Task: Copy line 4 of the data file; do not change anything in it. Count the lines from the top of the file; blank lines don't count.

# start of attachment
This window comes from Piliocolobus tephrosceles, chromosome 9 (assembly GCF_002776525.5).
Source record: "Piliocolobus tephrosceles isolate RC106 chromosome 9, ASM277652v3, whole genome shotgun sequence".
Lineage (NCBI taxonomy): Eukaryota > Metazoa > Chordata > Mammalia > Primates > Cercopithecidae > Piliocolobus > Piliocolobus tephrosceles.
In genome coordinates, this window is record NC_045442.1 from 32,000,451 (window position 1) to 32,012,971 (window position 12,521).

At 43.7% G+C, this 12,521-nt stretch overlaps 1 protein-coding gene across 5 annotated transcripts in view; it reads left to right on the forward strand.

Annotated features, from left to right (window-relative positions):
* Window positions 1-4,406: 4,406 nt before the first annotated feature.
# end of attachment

In genome coordinates, this window is record NC_045442.1 from 32,000,451 (window position 1) to 32,012,971 (window position 12,521).